As the artist’s biographer Bruce Arnold has noted of Vera Hone, ‘She was his favourite model. Mrs. St. George’s daughter, Vivien, said of her: ‘Were there an “Orpen type” she’d be it.’ She was an American, and very beautiful...The Hones lived for about a year in the house next door to the Orpens. It was there that Orpen met them, and in the period of about two years which followed, he painted a magnificent series of portraits of Vera…She was, without question, the most beautiful woman he ever painted. She had deep blue eyes, golden hair, an almond-shaped face which strongly emphasised the full mouth and slighty dimpled chin…There is no doubt that Orpen was himself enchanted by Vera, as were many other artists...To some extent the pictures Orpen painted of her represent an almost perfect synthesis of his talents as an artist…Through all his paintings of Vera Hone there runs a thread of enticement; Orpen invests his subject with a loveliness that appeals for reasons other than her beauty, which itself is great.’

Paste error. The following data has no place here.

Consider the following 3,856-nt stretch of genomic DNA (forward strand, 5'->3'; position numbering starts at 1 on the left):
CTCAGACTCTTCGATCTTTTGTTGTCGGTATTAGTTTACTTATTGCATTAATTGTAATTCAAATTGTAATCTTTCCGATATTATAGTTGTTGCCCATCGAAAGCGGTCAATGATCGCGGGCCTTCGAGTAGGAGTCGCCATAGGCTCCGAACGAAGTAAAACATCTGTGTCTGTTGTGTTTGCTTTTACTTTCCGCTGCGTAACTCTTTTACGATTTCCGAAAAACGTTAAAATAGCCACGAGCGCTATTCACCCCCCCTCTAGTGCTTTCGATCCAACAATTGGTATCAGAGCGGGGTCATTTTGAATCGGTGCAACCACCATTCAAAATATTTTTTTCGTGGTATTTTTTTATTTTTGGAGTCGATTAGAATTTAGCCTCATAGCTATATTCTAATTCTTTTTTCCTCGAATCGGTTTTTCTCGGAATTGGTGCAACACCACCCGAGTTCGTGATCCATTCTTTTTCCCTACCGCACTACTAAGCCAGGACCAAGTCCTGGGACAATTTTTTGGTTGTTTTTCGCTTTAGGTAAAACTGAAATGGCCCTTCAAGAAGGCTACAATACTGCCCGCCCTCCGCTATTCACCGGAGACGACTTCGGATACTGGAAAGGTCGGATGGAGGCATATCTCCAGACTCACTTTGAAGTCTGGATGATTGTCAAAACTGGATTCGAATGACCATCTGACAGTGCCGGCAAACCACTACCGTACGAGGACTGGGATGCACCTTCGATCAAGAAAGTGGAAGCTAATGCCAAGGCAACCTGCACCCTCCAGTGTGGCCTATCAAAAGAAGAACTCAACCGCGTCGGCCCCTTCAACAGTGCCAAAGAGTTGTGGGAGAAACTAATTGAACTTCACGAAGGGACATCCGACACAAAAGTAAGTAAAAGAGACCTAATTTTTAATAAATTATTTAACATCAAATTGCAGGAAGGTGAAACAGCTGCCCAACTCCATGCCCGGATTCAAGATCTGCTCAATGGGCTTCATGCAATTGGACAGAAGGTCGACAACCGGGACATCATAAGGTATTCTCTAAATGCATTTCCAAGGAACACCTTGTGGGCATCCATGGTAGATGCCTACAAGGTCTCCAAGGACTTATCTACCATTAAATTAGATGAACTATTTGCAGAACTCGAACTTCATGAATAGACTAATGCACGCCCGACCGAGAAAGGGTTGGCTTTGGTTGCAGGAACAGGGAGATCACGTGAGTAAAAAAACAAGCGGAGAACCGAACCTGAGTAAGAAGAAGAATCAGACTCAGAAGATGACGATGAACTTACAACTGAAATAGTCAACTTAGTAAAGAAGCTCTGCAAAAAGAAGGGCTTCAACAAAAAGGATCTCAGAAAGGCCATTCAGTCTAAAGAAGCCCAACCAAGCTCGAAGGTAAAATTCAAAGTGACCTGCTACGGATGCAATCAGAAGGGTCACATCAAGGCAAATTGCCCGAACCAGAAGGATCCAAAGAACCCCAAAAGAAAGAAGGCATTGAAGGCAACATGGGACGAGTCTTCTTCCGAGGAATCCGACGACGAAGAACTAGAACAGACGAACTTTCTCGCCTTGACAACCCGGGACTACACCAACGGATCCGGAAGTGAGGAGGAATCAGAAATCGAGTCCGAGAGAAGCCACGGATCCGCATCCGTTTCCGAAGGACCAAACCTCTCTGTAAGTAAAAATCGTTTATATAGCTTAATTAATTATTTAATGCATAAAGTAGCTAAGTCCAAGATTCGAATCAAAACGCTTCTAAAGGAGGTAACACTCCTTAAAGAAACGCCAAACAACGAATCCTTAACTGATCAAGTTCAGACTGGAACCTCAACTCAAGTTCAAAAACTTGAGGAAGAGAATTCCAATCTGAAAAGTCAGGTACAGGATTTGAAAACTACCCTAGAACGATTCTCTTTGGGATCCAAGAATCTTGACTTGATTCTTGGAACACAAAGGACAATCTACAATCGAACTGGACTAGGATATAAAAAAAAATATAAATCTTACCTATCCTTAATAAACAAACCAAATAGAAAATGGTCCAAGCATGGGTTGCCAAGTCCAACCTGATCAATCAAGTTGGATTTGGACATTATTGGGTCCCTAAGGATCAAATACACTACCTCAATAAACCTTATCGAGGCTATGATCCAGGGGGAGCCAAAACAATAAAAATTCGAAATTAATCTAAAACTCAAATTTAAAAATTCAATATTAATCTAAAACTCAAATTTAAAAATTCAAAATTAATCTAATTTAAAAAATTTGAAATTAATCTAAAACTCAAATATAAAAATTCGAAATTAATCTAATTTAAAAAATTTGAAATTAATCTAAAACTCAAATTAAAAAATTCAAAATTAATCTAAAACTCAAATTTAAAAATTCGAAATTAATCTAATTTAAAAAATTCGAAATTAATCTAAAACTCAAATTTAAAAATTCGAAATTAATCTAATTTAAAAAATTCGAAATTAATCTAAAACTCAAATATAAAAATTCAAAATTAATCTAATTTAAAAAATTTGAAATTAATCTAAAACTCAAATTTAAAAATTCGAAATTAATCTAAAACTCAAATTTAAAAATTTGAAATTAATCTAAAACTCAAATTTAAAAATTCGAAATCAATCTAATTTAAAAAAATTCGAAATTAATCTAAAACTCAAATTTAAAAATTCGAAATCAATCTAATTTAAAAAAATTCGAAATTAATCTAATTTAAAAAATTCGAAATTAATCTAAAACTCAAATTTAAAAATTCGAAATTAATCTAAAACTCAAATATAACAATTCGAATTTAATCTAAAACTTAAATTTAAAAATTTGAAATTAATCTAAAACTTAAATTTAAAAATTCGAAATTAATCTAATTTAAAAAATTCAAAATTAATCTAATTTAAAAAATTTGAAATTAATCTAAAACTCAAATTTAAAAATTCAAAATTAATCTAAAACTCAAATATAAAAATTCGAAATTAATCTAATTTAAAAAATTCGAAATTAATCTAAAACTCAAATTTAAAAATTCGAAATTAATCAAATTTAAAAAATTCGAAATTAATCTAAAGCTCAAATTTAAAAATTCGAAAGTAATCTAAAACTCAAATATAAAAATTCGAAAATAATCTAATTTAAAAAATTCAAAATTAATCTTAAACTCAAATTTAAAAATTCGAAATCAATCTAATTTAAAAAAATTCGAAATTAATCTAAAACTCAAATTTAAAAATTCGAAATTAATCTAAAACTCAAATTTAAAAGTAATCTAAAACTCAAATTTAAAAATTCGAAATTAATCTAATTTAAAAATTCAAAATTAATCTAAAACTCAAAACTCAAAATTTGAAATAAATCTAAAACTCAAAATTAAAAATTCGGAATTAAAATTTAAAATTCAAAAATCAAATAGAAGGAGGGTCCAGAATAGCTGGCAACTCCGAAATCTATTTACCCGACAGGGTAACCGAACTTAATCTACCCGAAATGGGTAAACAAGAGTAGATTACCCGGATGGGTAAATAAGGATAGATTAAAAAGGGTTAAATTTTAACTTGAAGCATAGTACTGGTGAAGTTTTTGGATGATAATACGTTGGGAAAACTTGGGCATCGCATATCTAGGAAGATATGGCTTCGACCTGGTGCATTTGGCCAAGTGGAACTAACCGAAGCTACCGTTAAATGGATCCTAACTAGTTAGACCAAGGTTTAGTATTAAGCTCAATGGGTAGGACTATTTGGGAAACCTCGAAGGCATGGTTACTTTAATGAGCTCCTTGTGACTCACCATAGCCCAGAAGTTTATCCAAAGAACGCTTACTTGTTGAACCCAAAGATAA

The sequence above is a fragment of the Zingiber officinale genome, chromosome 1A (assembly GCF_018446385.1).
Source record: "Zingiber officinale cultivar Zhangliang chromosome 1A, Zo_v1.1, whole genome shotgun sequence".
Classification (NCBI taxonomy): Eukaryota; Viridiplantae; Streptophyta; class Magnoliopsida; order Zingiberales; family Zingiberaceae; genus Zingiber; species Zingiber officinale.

Among the major paintings by Orpen for which Vera Hone posed are The Chinese Shawl (National Gallery of Victoria, Melbourne), The Angler (Tate, London) and The Blue Hat, all painted in 1912, and The Roscommon Dragoon and The Irish Volunteer, both completed in 1913. Vera’s contact with Orpen seems to have ended later that year, however, when the Hones settled in Dublin and began to raise a family.
This drawing may be compared in stylistic terms with a number of drawings made by Orpen at Howth between 1910 and 1913, some of which were published as a portfolio of ten photogravure reproductions by the Chenil Gallery in London in c.1915. One of these, a pencil drawing entitled After Bathing, seems to depict the same woman, wearing the same hat.